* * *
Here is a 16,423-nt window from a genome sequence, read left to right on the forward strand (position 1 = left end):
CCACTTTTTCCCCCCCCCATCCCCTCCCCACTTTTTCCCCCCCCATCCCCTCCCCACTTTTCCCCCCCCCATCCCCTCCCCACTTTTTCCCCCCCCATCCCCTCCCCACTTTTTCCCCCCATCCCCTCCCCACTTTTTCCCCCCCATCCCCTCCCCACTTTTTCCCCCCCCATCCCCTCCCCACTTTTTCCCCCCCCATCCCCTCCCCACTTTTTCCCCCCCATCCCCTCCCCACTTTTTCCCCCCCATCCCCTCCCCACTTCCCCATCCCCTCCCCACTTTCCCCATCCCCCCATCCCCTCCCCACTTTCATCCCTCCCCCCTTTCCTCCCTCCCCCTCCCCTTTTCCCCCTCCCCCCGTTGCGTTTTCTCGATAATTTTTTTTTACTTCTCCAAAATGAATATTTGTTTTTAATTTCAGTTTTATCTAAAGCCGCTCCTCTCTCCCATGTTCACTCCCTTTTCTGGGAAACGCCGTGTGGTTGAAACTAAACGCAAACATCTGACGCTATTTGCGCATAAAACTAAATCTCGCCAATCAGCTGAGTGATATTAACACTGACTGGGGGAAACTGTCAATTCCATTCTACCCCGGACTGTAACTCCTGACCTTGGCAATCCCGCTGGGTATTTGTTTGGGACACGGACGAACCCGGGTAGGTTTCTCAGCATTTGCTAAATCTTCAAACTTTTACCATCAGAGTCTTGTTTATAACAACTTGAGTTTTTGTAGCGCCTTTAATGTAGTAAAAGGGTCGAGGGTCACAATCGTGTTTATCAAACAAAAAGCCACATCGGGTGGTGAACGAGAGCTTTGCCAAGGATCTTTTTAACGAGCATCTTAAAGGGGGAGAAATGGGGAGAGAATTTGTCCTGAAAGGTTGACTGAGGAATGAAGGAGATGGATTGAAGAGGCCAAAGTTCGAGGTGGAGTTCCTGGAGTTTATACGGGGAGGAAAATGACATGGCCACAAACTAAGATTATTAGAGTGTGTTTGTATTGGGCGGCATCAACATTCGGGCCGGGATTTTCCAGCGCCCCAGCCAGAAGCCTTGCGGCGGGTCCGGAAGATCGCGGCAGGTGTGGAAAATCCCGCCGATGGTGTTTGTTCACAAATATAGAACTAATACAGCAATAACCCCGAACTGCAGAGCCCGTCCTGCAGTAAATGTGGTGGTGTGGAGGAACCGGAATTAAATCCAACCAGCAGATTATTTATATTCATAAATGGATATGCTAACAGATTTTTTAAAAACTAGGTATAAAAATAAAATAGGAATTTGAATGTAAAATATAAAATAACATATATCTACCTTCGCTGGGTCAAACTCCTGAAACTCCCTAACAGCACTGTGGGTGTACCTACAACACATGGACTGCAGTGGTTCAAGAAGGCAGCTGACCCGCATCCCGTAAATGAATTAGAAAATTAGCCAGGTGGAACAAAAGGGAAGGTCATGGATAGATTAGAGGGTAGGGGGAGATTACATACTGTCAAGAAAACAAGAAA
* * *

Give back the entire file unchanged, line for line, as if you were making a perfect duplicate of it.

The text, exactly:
Here is a 16,423-nt window from a genome sequence, read left to right on the forward strand (position 1 = left end):
CCACTTTTTCCCCCCCCCATCCCCTCCCCACTTTTTCCCCCCCCATCCCCTCCCCACTTTTCCCCCCCCCATCCCCTCCCCACTTTTTCCCCCCCCATCCCCTCCCCACTTTTTCCCCCCATCCCCTCCCCACTTTTTCCCCCCCATCCCCTCCCCACTTTTTCCCCCCCCATCCCCTCCCCACTTTTTCCCCCCCCATCCCCTCCCCACTTTTTCCCCCCCATCCCCTCCCCACTTTTTCCCCCCCATCCCCTCCCCACTTCCCCATCCCCTCCCCACTTTCCCCATCCCCCCATCCCCTCCCCACTTTCATCCCTCCCCCCTTTCCTCCCTCCCCCTCCCCTTTTCCCCCTCCCCCCGTTGCGTTTTCTCGATAATTTTTTTTTACTTCTCCAAAATGAATATTTGTTTTTAATTTCAGTTTTATCTAAAGCCGCTCCTCTCTCCCATGTTCACTCCCTTTTCTGGGAAACGCCGTGTGGTTGAAACTAAACGCAAACATCTGACGCTATTTGCGCATAAAACTAAATCTCGCCAATCAGCTGAGTGATATTAACACTGACTGGGGGAAACTGTCAATTCCATTCTACCCCGGACTGTAACTCCTGACCTTGGCAATCCCGCTGGGTATTTGTTTGGGACACGGACGAACCCGGGTAGGTTTCTCAGCATTTGCTAAATCTTCAAACTTTTACCATCAGAGTCTTGTTTATAACAACTTGAGTTTTTGTAGCGCCTTTAATGTAGTAAAAGGGTCGAGGGTCACAATCGTGTTTATCAAACAAAAAGCCACATCGGGTGGTGAACGAGAGCTTTGCCAAGGATCTTTTTAACGAGCATCTTAAAGGGGGAGAAATGGGGAGAGAATTTGTCCTGAAAGGTTGACTGAGGAATGAAGGAGATGGATTGAAGAGGCCAAAGTTCGAGGTGGAGTTCCTGGAGTTTATACGGGGAGGAAAATGACATGGCCACAAACTAAGATTATTAGAGTGTGTTTGTATTGGGCGGCATCAACATTCGGGCCGGGATTTTCCAGCGCCCCAGCCAGAAGCCTTGCGGCGGGTCCGGAAGATCGCGGCAGGTGTGGAAAATCCCGCCGATGGTGTTTGTTCACAAATATAGAACTAATACAGCAATAACCCCGAACTGCAGAGCCCGTCCTGCAGTAAATGTGGTGGTGTGGAGGAACCGGAATTAAATCCAACCAGCAGATTATTTATATTCATAAATGGATATGCTAACAGATTTTTTAAAAACTAGGTATAAAAATAAAATAGGAATTTGAATGTAAAATATAAAATAACATATATCTACCTTCGCTGGGTCAAACTCCTGAAACTCCCTAACAGCACTGTGGGTGTACCTACAACACATGGACTGCAGTGGTTCAAGAAGGCAGCTGACCCGCATCCCGTAAATGAATTAGAAAATTAGCCAGGTGGAACAAAAGGGAAGGTCATGGATAGATTAGAGGGTAGGGGGAGATTACATACTGTCAAGAAAACAAGAAA